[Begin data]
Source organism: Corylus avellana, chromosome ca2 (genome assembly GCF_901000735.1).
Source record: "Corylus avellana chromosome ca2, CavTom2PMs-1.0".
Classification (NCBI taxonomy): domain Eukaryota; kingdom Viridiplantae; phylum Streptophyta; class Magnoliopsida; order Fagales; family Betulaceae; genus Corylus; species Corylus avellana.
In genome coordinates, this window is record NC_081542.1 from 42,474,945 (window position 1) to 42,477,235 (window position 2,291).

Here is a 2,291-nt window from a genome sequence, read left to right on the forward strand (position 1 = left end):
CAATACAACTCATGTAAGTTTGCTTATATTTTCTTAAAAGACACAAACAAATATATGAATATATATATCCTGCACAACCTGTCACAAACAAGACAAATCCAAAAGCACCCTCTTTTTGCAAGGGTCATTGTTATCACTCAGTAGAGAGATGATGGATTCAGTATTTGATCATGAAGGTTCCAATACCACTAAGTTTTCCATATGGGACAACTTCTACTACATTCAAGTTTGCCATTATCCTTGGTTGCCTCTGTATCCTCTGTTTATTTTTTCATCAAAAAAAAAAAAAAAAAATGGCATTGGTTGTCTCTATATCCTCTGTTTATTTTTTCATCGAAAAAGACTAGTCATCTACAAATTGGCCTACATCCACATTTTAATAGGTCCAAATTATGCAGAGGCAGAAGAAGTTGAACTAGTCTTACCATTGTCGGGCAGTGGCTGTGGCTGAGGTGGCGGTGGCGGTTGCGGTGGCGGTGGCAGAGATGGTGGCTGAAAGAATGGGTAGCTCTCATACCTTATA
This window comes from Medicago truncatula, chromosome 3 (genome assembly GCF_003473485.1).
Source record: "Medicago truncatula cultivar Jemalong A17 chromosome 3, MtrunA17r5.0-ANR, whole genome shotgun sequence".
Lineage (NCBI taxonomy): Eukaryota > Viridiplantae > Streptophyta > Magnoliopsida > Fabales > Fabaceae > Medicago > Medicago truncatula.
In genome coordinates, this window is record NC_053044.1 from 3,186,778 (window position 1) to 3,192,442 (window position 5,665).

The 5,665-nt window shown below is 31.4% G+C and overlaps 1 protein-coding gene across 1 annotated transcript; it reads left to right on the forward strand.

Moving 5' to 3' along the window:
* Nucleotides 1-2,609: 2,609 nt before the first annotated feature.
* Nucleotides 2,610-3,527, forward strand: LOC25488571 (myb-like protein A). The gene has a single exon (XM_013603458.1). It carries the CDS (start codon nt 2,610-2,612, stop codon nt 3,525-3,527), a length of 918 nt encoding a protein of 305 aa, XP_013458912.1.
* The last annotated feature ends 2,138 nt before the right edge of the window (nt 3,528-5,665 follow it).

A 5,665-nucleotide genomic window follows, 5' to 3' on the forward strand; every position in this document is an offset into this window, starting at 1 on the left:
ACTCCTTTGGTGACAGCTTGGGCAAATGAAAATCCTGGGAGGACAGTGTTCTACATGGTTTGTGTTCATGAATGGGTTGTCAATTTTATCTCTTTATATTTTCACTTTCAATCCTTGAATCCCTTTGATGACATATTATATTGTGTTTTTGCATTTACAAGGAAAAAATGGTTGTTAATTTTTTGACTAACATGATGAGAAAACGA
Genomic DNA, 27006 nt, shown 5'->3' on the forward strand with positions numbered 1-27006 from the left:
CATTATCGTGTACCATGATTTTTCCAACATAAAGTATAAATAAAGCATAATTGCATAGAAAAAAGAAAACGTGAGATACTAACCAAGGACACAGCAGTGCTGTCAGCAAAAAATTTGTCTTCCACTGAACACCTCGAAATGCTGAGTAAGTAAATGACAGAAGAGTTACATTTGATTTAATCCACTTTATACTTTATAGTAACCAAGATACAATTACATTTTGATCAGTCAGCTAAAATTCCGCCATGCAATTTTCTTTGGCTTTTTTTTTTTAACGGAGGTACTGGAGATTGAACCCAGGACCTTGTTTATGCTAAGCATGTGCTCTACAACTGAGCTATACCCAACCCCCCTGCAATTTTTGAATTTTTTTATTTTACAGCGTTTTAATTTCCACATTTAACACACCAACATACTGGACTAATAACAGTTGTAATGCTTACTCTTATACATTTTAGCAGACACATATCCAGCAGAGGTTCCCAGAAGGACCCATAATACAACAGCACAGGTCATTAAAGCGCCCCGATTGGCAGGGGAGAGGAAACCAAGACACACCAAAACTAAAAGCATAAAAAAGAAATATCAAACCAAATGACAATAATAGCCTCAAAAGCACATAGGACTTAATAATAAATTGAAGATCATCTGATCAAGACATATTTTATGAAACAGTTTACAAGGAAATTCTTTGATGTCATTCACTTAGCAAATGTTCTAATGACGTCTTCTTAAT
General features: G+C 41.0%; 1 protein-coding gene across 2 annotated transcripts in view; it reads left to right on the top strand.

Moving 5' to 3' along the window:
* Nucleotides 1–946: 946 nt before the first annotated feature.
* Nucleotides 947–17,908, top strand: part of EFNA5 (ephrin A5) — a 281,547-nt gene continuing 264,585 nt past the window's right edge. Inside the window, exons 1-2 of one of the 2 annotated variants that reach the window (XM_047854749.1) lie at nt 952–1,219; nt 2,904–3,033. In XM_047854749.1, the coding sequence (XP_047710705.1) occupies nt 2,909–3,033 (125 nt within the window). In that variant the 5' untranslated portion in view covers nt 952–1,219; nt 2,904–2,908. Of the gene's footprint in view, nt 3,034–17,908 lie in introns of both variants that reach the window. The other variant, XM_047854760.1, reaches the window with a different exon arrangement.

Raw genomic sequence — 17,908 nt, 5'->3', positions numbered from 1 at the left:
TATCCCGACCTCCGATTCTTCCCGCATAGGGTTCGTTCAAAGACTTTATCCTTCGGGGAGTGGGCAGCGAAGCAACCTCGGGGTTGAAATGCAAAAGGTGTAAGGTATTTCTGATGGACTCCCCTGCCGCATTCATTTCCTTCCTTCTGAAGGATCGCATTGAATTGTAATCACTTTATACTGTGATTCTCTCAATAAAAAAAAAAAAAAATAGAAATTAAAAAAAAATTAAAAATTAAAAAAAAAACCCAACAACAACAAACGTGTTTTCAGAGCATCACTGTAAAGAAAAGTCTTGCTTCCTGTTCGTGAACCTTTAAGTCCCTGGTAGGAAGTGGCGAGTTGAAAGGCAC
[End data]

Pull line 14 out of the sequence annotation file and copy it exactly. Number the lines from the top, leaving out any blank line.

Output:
* Nucleotides 2,610-3,527, forward strand: LOC25488571 (myb-like protein A). The gene has a single exon (XM_013603458.1). It carries the CDS (start codon nt 2,610-2,612, stop codon nt 3,525-3,527), a length of 918 nt encoding a protein of 305 aa, XP_013458912.1.